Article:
Historic roofs demand a unique approach that combines knowledge of historical materials, familiarization with historical methods and proper maintenance. Contractors should thoroughly examine the roof and find out if there were any previous repairs. They should also be informed and familiar with old methods of roofing and craftsmanship in order to understand the structure of the roof and building. Knowledge related to historical materials can significantly contribute to successful roof replacement or proper maintenance. This will allow contractors to pick the best tools equipment, coatings, and material for the particular historic structure. Having a supervisor on the job site can be helpful and turn roofers' attention to details so that the structure would preserve its aesthetics.

Proper maintenance; a key role in roof preservation

A brand new roof is mainly an object of function and beauty, but it is not likely it will obtain its beauty and remain protective without correct and thorough maintenance. Historic roofing systems should be inspected at least twice a year. Contractors should keep track of changes, problematic areas or any suspicious appearances on the roof. There should be strict guidelines related to foot traffic on historical roofs as it could significantly influence the firmness of the surface. Some roofing materials should be completely free of foot traffic, for instance, slate and clay roofs should use a ladder. The crucial compounds of the roofing systems such as gutters and downspout should also be given special attention. Gutters tend to block due to branches, leaves and debris accumulation in the spring or fall. Contractors should use latest technology and equipment to inspect and clean the inside of the gutter and downspouts. Each big storm should be followed by the inside inspection of the attic for early signs of leaking.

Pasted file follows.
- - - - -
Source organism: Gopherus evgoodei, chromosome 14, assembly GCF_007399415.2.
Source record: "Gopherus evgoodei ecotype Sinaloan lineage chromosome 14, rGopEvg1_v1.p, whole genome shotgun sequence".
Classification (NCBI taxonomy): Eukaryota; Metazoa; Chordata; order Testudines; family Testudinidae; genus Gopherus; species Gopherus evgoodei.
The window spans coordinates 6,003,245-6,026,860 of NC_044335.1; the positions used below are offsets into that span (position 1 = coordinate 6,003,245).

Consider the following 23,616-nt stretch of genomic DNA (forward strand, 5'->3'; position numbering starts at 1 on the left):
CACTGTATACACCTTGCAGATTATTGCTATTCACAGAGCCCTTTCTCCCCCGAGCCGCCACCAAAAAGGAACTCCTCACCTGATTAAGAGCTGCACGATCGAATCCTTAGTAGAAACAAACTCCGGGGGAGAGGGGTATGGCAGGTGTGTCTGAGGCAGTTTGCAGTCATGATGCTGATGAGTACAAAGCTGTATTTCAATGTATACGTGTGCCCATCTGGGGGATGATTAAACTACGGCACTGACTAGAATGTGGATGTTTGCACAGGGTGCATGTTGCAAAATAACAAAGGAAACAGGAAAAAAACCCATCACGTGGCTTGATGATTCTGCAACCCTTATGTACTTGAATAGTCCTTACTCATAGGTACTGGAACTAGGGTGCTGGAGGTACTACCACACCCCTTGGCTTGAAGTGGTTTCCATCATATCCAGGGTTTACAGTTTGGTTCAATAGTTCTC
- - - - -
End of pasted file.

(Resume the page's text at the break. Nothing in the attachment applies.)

However, these are general guidelines to the maintenance of historical roofs. Each material requires a different approach in practice.

Slate roofing

Slate is one of the most elegant and quality roofing systems. This comes with a price, so slate roofing is a high-end roofing material and requires a significant financial investment. It is significantly resistant to leaking and fire; however, it is not entirely resistant to aging just like every other material.

When it comes to slate, attic and sheathing require inspection because of rotting and water staining. Contractors should pay special attention to critical spots like the intersection of planes, valleys, flashing and hips of the roof.  Gutters are a vital part of the slate roofing system, so they have to be regularly cleaned of any debris and blockages. Slate is high-end roofing material, so it requires an inspection every four to six years led by slate experts. It is a unique material, not artificially made so professionals should understand its ingredients and composition. Keeping a record of repairs and conditions can help contractors understand a history of repairs and allow them to make a better decision for maintenance methods.